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J Clin Endocrinol Metab. 2005 May;90(5):2666-74. Epub 2005 Feb 10.

Combined therapy with levothyroxine and liothyronine in two ratios, compared with levothyroxine monotherapy in primary hypothyroidism: a double-blind, randomized, controlled clinical trial.

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  • 1Department of Endocrinology and Metabolism, Academic Medical Center, University of Amsterdam, F5-161, P.O. Box 22700, 1100 DE Amsterdam, The Netherlands. b.c.appelhof@amc.uva.nl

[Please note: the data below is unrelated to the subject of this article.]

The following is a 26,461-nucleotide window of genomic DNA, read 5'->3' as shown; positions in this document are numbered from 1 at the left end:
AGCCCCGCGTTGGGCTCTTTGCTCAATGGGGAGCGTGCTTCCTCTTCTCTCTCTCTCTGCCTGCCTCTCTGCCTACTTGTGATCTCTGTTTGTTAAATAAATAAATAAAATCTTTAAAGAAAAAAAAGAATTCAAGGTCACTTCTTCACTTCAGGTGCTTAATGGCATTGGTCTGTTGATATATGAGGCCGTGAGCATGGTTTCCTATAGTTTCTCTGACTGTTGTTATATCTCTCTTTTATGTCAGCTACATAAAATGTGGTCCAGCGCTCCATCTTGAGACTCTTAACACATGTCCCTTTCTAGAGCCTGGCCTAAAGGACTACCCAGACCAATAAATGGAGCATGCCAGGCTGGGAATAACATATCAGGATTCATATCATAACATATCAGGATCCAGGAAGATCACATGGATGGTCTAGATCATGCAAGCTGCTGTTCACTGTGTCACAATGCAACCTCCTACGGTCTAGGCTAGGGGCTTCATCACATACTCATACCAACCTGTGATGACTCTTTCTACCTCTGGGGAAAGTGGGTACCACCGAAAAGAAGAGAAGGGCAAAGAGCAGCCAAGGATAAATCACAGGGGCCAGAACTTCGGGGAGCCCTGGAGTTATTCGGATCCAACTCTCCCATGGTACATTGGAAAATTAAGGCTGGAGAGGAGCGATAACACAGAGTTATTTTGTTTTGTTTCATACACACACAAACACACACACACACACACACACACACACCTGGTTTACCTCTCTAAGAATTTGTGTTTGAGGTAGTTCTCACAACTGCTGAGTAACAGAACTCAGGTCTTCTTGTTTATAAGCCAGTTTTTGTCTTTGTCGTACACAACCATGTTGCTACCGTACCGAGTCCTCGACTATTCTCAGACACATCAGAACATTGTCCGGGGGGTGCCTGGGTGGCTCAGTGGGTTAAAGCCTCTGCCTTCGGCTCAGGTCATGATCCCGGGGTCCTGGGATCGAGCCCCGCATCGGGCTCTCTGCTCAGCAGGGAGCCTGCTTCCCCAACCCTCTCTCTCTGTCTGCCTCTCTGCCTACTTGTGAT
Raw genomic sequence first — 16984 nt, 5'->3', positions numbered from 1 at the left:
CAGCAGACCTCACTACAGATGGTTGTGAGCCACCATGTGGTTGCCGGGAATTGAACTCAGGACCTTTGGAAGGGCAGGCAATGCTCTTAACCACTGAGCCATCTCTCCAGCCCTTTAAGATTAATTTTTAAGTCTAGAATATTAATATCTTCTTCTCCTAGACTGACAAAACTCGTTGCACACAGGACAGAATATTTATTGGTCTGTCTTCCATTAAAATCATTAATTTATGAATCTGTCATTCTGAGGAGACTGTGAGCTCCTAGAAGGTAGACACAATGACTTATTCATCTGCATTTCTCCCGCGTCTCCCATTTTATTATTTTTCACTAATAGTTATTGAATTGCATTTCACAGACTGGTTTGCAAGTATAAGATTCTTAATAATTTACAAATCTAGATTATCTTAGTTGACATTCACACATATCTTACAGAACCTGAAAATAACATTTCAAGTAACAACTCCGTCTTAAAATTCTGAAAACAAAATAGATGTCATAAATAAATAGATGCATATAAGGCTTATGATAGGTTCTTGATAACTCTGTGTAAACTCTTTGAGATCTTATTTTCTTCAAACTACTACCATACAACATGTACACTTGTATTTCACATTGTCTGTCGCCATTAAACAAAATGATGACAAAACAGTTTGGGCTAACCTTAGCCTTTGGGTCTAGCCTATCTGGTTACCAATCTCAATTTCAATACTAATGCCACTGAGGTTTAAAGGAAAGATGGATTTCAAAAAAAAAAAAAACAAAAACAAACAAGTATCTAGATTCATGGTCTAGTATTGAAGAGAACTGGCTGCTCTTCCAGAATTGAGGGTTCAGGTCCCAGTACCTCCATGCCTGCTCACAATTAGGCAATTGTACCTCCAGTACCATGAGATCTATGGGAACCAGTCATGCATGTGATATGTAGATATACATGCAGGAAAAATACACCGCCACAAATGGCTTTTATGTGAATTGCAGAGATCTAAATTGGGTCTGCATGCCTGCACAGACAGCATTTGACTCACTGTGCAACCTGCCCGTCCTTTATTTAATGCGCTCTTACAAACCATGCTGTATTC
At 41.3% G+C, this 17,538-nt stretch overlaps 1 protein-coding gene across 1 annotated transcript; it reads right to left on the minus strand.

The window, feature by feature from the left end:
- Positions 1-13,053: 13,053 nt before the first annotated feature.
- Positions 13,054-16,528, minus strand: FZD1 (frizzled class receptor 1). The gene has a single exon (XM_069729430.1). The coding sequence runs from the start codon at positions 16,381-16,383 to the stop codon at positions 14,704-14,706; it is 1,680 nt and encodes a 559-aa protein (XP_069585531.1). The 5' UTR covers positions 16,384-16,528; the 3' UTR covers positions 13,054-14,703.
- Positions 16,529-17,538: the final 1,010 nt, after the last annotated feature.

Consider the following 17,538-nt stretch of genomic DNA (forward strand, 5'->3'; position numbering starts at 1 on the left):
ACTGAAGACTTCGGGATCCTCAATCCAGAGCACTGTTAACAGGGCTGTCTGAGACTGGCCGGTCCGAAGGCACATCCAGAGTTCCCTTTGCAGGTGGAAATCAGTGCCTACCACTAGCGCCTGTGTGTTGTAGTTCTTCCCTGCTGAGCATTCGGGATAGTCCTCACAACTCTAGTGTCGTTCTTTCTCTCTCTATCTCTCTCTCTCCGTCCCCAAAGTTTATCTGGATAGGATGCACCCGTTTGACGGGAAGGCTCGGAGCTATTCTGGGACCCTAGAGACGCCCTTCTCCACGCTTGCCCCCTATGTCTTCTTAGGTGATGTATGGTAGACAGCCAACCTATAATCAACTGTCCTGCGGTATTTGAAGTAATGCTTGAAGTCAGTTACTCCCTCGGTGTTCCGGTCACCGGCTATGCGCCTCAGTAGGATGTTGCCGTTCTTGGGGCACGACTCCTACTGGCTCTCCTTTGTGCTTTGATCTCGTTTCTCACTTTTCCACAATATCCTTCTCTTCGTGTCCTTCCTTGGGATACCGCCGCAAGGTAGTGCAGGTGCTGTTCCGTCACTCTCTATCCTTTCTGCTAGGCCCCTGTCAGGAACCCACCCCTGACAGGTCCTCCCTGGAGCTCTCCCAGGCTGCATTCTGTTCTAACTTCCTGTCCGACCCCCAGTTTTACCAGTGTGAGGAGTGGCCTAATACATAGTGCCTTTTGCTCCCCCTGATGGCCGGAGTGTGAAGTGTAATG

Controversy remains about the value of combined treatment with levothyroxine (LT4) and liothyronine (LT3), compared with LT4 alone in primary hypothyroidism. We compared combined treatment with LT4 and LT3 in a ratio of 5:1 or 10:1 with LT4 monotherapy. We conducted a double-blind, randomized, controlled trial in 141 patients (18-70 yr old) with primary autoimmune hypothyroidism, recruited via general practitioners. Inclusion criteria included: LT4 treatment for 6 months or more, a stable dose for 6 wk or more, and serum TSH levels between 0.11 and 4.0 microU/ml (mU/liter). Randomization groups were: 1) continuation of LT4 (n = 48); 2) LT4/LT3, ratio 10:1 (n = 46); and 3) LT4/LT3, ratio 5:1 (n = 47). Subjective preference of study medication after 15 wk, compared with usual LT4, was the primary outcome measure. Secondary outcomes included scores on questionnaires on mood, fatigue, psychological symptoms, and a substantial set of neurocognitive tests. Study medication was preferred to usual treatment by 29.2, 41.3, and 52.2% in the LT4, 10:1 ratio, and 5:1 ratio groups, respectively (chi2 test for trend, P = 0.024). This linear trend was not substantiated by results on any of the secondary outcome measures: scores on questionnaires and neurocognitive tests consistently ameliorated, but the amelioration was not different among the treatment groups. Median end point serum TSH was 0.64 microU/ml (mU/liter), 0.35 microU/ml (mU/liter), and 0.07 microU/ml (mU/liter), respectively [ANOVA on ln(TSH) for linear trend, P < 0.01]. Mean body weight change was +0.1, -0.5, and -1.7 kg, respectively (ANOVA for trend, P = 0.01). Decrease in weight, but not decrease in serum TSH was correlated with increased satisfaction with study medication. Of the patients who preferred combined LT4/LT3 therapy, 44% had serum TSH less than 0.11 microU/ml (mU/liter). Patients preferred combined LT4/LT3 therapy to usual LT4 therapy, but changes in mood, fatigue, well-being, and neurocognitive functions could not satisfactorily explain why the primary outcome was in favor of LT4/LT3 combination therapy. Decrease in body weight was associated with satisfaction with study medication.

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